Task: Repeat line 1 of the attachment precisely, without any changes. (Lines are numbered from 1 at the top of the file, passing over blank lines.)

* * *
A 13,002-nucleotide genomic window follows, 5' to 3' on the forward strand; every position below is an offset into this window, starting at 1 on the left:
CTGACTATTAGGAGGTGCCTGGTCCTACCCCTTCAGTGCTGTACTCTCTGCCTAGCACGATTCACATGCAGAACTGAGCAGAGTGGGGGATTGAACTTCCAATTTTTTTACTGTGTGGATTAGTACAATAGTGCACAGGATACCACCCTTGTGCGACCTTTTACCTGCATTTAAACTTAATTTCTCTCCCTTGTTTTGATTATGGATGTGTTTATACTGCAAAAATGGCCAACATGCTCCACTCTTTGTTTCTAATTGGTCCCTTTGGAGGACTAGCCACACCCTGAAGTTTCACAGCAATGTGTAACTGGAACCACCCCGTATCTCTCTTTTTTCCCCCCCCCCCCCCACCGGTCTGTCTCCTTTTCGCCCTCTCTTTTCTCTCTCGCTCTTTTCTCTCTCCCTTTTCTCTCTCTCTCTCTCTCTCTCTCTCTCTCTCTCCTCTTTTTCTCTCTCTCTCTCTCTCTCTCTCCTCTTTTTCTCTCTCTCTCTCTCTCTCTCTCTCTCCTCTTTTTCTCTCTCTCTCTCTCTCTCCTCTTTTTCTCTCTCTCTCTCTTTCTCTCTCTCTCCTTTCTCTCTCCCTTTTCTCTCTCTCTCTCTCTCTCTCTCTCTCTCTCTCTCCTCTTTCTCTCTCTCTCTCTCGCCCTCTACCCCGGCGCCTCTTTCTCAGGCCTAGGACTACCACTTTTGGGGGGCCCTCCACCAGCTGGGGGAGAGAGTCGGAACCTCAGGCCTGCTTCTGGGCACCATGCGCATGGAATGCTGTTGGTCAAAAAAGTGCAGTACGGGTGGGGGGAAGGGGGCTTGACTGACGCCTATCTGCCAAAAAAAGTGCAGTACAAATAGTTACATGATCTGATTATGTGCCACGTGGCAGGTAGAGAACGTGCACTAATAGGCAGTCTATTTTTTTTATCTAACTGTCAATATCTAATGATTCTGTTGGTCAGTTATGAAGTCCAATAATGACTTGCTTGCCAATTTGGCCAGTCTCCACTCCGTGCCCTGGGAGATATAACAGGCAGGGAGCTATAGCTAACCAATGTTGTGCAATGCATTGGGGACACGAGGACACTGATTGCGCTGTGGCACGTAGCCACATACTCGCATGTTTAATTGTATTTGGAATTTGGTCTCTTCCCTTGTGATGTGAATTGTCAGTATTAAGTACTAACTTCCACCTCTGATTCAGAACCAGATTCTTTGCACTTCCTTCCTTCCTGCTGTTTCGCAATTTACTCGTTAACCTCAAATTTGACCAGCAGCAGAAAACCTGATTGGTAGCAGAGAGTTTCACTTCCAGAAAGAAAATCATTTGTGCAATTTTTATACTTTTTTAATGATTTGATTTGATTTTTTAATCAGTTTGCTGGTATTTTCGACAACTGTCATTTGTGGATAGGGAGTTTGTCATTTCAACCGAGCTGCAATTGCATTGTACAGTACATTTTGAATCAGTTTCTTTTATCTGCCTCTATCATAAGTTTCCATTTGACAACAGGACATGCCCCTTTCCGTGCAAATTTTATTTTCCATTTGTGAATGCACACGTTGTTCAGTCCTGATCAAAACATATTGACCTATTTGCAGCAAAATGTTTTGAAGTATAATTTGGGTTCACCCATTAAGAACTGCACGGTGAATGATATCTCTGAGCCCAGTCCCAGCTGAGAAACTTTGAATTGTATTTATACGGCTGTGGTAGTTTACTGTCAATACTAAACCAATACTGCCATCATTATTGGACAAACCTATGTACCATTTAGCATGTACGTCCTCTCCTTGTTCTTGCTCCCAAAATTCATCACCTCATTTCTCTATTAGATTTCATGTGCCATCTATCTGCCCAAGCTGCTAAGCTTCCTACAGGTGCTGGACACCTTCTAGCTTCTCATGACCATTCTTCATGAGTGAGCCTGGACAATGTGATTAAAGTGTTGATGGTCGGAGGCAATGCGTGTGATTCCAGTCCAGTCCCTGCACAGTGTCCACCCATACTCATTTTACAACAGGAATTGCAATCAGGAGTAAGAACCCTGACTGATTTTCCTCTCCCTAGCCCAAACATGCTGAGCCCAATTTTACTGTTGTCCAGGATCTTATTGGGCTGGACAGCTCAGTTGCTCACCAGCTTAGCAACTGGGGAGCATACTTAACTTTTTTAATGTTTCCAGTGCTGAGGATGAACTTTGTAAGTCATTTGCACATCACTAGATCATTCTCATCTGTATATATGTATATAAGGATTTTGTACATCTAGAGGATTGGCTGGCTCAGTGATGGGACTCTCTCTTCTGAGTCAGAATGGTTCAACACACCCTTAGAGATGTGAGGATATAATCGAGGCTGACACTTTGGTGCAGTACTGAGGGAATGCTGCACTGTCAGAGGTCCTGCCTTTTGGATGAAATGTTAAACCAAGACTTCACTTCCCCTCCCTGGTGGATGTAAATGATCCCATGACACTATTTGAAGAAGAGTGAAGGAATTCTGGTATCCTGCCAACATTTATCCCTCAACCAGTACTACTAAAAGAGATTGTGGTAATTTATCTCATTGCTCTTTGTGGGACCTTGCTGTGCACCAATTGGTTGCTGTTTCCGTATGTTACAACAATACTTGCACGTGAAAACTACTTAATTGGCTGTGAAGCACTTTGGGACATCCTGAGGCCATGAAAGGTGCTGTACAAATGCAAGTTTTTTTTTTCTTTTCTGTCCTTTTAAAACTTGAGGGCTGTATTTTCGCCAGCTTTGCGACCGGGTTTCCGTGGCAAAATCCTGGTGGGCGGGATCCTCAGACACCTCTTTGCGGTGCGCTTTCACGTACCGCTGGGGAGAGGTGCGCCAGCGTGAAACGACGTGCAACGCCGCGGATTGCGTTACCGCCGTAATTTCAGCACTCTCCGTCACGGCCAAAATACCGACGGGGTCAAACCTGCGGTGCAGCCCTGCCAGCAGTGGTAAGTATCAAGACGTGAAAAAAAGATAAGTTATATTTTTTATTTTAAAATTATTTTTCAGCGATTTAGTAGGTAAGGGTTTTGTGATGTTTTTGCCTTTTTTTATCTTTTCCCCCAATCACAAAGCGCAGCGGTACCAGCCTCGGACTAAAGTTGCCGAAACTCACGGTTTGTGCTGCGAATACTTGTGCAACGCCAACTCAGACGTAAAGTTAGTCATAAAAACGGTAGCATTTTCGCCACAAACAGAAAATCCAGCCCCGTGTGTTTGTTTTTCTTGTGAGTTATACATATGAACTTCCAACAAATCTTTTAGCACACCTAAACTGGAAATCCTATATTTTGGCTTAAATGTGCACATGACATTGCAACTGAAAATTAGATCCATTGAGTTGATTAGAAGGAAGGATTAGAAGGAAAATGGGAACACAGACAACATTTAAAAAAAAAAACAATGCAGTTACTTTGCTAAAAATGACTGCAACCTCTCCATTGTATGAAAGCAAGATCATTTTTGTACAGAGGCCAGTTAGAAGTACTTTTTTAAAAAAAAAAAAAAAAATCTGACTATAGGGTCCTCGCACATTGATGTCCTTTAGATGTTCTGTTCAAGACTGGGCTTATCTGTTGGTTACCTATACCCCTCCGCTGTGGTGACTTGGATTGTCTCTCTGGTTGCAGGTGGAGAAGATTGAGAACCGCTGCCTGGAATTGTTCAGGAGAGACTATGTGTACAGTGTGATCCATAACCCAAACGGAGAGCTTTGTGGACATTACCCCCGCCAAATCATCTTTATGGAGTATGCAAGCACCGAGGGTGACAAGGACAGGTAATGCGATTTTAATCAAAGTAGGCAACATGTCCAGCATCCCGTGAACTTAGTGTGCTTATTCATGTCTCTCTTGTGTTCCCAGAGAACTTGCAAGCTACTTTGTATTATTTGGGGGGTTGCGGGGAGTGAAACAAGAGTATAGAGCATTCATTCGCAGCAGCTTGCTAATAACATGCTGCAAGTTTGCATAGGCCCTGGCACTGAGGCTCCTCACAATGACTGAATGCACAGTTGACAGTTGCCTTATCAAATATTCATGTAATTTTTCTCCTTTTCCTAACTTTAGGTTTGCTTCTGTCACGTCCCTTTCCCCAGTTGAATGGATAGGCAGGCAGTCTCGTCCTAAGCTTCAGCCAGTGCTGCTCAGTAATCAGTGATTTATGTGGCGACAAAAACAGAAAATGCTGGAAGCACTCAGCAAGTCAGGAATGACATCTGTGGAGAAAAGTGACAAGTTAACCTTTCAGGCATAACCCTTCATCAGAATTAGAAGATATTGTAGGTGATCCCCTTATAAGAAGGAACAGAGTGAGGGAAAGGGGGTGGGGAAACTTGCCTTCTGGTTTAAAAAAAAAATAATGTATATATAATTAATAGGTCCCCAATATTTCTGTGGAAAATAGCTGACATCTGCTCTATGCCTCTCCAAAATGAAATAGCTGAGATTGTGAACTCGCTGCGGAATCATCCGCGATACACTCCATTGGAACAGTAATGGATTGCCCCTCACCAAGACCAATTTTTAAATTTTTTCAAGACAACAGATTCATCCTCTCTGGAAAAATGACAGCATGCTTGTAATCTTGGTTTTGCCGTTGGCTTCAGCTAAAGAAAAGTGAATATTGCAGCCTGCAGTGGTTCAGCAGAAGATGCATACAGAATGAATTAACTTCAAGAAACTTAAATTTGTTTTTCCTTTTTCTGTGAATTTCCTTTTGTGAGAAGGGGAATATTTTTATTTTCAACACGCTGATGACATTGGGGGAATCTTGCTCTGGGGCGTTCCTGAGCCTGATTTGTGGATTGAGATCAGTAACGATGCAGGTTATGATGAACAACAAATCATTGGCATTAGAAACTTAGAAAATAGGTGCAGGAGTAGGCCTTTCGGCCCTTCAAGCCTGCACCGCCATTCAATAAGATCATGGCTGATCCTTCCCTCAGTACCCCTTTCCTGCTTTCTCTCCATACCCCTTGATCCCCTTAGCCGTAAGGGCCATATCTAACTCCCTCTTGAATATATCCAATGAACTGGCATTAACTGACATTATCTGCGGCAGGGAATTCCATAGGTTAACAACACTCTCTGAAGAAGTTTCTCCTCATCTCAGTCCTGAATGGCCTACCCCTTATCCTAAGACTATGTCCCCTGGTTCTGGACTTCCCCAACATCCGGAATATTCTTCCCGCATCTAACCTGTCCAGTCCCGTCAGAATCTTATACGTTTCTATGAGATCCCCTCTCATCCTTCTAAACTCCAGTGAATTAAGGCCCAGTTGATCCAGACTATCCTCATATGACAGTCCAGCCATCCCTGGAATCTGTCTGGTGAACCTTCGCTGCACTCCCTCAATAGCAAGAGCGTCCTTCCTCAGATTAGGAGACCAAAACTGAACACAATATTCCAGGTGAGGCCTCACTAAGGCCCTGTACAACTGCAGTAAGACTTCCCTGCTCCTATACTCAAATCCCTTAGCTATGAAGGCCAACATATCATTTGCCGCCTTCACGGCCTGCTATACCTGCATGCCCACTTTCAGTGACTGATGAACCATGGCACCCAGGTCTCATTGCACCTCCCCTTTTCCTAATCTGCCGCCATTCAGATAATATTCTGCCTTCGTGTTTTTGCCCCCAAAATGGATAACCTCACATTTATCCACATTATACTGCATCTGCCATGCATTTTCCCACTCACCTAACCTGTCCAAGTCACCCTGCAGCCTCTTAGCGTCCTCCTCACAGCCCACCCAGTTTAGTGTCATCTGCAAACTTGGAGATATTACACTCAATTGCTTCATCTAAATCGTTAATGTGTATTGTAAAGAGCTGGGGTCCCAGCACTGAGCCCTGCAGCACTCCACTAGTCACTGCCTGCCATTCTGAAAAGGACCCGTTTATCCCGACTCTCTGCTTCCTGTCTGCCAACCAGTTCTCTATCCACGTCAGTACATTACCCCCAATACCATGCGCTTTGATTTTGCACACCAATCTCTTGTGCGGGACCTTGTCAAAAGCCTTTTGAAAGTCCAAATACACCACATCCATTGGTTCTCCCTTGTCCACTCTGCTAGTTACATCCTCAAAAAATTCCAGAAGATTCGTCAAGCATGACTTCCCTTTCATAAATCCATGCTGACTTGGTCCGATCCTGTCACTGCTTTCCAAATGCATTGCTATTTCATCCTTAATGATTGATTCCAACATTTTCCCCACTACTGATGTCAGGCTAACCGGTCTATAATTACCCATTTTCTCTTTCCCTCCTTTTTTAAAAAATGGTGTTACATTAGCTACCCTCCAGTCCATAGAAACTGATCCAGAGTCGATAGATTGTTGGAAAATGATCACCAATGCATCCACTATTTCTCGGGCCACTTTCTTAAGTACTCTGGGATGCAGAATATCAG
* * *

A 13,002-nucleotide genomic window follows, 5' to 3' on the forward strand; every position below is an offset into this window, starting at 1 on the left: